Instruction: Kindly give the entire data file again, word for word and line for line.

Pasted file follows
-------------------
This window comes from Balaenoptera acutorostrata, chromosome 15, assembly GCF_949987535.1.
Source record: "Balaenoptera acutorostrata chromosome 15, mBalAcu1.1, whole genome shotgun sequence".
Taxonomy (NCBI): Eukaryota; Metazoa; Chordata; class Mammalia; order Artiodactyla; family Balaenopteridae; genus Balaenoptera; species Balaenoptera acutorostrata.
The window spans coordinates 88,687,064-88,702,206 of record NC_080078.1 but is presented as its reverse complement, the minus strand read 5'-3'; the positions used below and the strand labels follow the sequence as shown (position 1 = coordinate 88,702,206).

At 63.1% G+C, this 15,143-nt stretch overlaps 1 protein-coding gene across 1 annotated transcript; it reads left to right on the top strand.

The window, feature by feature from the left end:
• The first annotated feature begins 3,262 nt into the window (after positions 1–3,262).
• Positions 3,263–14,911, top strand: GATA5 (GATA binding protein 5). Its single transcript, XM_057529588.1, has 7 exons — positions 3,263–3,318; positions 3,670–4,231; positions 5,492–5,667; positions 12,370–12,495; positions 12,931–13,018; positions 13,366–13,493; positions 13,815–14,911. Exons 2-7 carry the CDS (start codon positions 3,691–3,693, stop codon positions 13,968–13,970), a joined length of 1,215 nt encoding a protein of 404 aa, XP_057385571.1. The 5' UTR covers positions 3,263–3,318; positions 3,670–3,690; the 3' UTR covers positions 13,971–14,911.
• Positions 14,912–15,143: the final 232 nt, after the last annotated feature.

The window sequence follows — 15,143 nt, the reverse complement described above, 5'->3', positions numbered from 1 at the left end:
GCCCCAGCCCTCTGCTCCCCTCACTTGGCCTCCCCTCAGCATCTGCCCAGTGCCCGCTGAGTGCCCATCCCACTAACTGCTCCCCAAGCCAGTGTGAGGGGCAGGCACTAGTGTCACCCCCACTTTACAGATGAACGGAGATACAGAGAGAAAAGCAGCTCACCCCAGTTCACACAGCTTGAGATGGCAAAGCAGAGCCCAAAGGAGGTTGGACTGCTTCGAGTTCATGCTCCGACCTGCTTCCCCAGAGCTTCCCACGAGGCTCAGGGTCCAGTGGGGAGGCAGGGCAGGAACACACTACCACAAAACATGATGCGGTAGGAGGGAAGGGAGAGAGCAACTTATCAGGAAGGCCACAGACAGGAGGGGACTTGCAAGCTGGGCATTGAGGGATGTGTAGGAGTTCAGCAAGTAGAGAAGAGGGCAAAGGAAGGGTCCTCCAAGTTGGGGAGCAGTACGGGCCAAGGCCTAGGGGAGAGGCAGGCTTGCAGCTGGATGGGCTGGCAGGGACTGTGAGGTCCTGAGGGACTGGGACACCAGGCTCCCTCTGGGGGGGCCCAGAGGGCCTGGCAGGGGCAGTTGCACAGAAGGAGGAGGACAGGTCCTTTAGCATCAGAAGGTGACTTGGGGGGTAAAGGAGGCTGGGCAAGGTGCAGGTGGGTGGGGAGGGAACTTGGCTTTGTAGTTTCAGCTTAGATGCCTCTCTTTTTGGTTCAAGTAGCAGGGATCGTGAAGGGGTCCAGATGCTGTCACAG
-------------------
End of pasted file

This window comes from Balaenoptera acutorostrata, chromosome 15, assembly GCF_949987535.1.
Source record: "Balaenoptera acutorostrata chromosome 15, mBalAcu1.1, whole genome shotgun sequence".
Taxonomy (NCBI): Eukaryota; Metazoa; Chordata; class Mammalia; order Artiodactyla; family Balaenopteridae; genus Balaenoptera; species Balaenoptera acutorostrata.
The window spans coordinates 88,687,064-88,702,206 of record NC_080078.1 but is presented as its reverse complement, the minus strand read 5'-3'; the positions used below and the strand labels follow the sequence as shown (position 1 = coordinate 88,702,206).

At 63.1% G+C, this 15,143-nt stretch overlaps 1 protein-coding gene across 1 annotated transcript; it reads left to right on the top strand.

The window, feature by feature from the left end:
• The first annotated feature begins 3,262 nt into the window (after positions 1–3,262).
• Positions 3,263–14,911, top strand: GATA5 (GATA binding protein 5). Its single transcript, XM_057529588.1, has 7 exons — positions 3,263–3,318; positions 3,670–4,231; positions 5,492–5,667; positions 12,370–12,495; positions 12,931–13,018; positions 13,366–13,493; positions 13,815–14,911. Exons 2-7 carry the CDS (start codon positions 3,691–3,693, stop codon positions 13,968–13,970), a joined length of 1,215 nt encoding a protein of 404 aa, XP_057385571.1. The 5' UTR covers positions 3,263–3,318; positions 3,670–3,690; the 3' UTR covers positions 13,971–14,911.
• Positions 14,912–15,143: the final 232 nt, after the last annotated feature.

The window sequence follows — 15,143 nt, the reverse complement described above, 5'->3', positions numbered from 1 at the left end:
GCCCCAGCCCTCTGCTCCCCTCACTTGGCCTCCCCTCAGCATCTGCCCAGTGCCCGCTGAGTGCCCATCCCACTAACTGCTCCCCAAGCCAGTGTGAGGGGCAGGCACTAGTGTCACCCCCACTTTACAGATGAACGGAGATACAGAGAGAAAAGCAGCTCACCCCAGTTCACACAGCTTGAGATGGCAAAGCAGAGCCCAAAGGAGGTTGGACTGCTTCGAGTTCATGCTCCGACCTGCTTCCCCAGAGCTTCCCACGAGGCTCAGGGTCCAGTGGGGAGGCAGGGCAGGAACACACTACCACAAAACATGATGCGGTAGGAGGGAAGGGAGAGAGCAACTTATCAGGAAGGCCACAGACAGGAGGGGACTTGCAAGCTGGGCATTGAGGGATGTGTAGGAGTTCAGCAAGTAGAGAAGAGGGCAAAGGAAGGGTCCTCCAAGTTGGGGAGCAGTACGGGCCAAGGCCTAGGGGAGAGGCAGGCTTGCAGCTGGATGGGCTGGCAGGGACTGTGAGGTCCTGAGGGACTGGGACACCAGGCTCCCTCTGGGGGGGCCCAGAGGGCCTGGCAGGGGCAGTTGCACAGAAGGAGGAGGACAGGTCCTTTAGCATCAGAAGGTGACTTGGGGGGTAAAGGAGGCTGGGCAAGGTGCAGGTGGGTGGGGAGGGAACTTGGCTTTGTAGTTTCAGCTTAGATGCCTCTCTTTTTGGTTCAAGTAGCAGGGATCGTGAAGGGGTCCAGATGCTGTCACAG